Rake Part 5: File Operations

If you're a Ruby programmer, you've almost certainly used Rake, the build utility created by the late Jim Weirich. But you might not realize just how powerful and flexible a tool it can be. I certainly didn't, until I decided to use it as the basis for Quarto, my e-book production toolchain.

This post is part of a series on Rake, starting with the basics and then moving on to advanced usage. It originated as a series of RubyTapas videos published to subscribers in August-September 2013. Each post begins with a video, followed by the script for those who prefer reading to viewing.

My hope in publishing these episodes for free is that more people will come to know and love the full power of this ubiquitous but under-appreciated tool. If you are grateful for Rake, please consider donating to the Weirich Fund in Jim's memory.

Here’s the Rakefile we’ve been working on for the last few episodes. It finds Markdown source files in a sources subdirectory of a project, and produces a parallel hierarchy of HTML files in an outputs subdirectory.

Now that we are recreating the input file hierarchy in an outputs directory, we need to ensure that the destination directory exists before generating any HTML files. An easy way to do this in Rake is to use a directory task. This is like a file task, except for a directory. But unlike a file task, we don’t have to supply any code for how to make the directory appear if it doesn’t already exist. Simply by specifying the task, we are giving Rake implicit instructions to create the directory if it is needed.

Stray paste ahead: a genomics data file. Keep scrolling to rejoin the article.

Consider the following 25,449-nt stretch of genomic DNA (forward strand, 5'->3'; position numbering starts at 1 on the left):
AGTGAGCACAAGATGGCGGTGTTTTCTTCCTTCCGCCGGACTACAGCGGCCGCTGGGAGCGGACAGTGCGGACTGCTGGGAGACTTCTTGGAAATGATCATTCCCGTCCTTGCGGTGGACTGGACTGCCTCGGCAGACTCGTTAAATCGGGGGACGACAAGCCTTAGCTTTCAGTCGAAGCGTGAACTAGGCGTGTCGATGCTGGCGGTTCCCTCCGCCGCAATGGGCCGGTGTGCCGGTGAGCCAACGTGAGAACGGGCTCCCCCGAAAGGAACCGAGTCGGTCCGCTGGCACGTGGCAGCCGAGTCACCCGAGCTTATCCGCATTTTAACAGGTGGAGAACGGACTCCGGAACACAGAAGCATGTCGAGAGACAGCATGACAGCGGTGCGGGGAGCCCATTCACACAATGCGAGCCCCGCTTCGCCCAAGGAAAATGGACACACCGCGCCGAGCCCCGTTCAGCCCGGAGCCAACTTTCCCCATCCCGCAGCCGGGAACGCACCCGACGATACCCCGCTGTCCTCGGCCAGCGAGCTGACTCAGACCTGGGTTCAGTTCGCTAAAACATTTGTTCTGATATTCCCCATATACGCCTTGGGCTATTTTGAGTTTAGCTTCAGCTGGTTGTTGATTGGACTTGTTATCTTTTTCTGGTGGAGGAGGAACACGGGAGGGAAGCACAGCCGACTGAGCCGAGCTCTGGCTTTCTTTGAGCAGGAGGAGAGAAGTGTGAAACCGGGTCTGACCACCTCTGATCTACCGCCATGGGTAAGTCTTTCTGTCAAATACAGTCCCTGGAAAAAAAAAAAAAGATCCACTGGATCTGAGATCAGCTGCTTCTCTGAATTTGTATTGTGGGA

We add this directory to the list of dependencies for the .html rule.

Now when we run rake, we can see that it creates the directory before beginning to generate the HTML files. Unfortunately, it runs into a problem as it tries to build the appendix.html file. Since this file is in a subdirectory of the sources directory, we want the HTML output file to be in a corresponding subdirectory of the outputs directory. But this subdirectory doesn’t yet exist.

To ensure this or any other intermediate directory exists before producing an HTML file, we could execute a mkdir -p shell command, using #pathmap to pass just the directory portion of the target filename.

But Rake gives us a shortcut for this. Instead of running a shell command, we can use a mkdir_p method right in the task:

Now when we run rake, it ensures the target directory exists before each markdown-to-HTML transformation.

Often when writing build scripts it’s convenient to have an easy way to quickly blow away all of the generated files. Let’s add a task to handle this. Once again, instead of running a shell, we’ll use a Rake helper method called rm_rf. This mirrors the shell rm -rf command, which recursively deletes files and directories without any warnings or confirmation.